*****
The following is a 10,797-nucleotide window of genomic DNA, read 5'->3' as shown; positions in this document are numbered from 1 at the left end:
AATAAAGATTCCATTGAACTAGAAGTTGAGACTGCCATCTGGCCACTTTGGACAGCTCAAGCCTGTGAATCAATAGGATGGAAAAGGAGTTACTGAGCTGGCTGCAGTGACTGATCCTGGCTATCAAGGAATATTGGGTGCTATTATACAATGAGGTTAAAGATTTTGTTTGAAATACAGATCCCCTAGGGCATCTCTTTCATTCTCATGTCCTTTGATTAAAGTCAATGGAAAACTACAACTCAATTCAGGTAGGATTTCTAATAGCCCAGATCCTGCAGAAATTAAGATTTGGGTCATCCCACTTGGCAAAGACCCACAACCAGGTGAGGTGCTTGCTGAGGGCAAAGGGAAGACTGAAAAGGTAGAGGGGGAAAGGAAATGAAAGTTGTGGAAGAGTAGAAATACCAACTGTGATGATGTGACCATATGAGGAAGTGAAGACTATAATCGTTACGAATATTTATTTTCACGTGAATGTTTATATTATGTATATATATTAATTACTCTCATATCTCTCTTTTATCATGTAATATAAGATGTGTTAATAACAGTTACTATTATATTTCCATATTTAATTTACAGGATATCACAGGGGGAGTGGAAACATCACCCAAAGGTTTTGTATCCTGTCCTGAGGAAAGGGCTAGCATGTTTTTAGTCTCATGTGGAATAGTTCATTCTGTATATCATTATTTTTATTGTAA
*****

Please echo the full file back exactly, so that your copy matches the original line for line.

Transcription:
The following is a 10,797-nucleotide window of genomic DNA, read 5'->3' as shown; positions in this document are numbered from 1 at the left end:
AATAAAGATTCCATTGAACTAGAAGTTGAGACTGCCATCTGGCCACTTTGGACAGCTCAAGCCTGTGAATCAATAGGATGGAAAAGGAGTTACTGAGCTGGCTGCAGTGACTGATCCTGGCTATCAAGGAATATTGGGTGCTATTATACAATGAGGTTAAAGATTTTGTTTGAAATACAGATCCCCTAGGGCATCTCTTTCATTCTCATGTCCTTTGATTAAAGTCAATGGAAAACTACAACTCAATTCAGGTAGGATTTCTAATAGCCCAGATCCTGCAGAAATTAAGATTTGGGTCATCCCACTTGGCAAAGACCCACAACCAGGTGAGGTGCTTGCTGAGGGCAAAGGGAAGACTGAAAAGGTAGAGGGGGAAAGGAAATGAAAGTTGTGGAAGAGTAGAAATACCAACTGTGATGATGTGACCATATGAGGAAGTGAAGACTATAATCGTTACGAATATTTATTTTCACGTGAATGTTTATATTATGTATATATATTAATTACTCTCATATCTCTCTTTTATCATGTAATATAAGATGTGTTAATAACAGTTACTATTATATTTCCATATTTAATTTACAGGATATCACAGGGGGAGTGGAAACATCACCCAAAGGTTTTGTATCCTGTCCTGAGGAAAGGGCTAGCATGTTTTTAGTCTCATGTGGAATAGTTCATTCTGTATATCATTATTTTTATTGTAA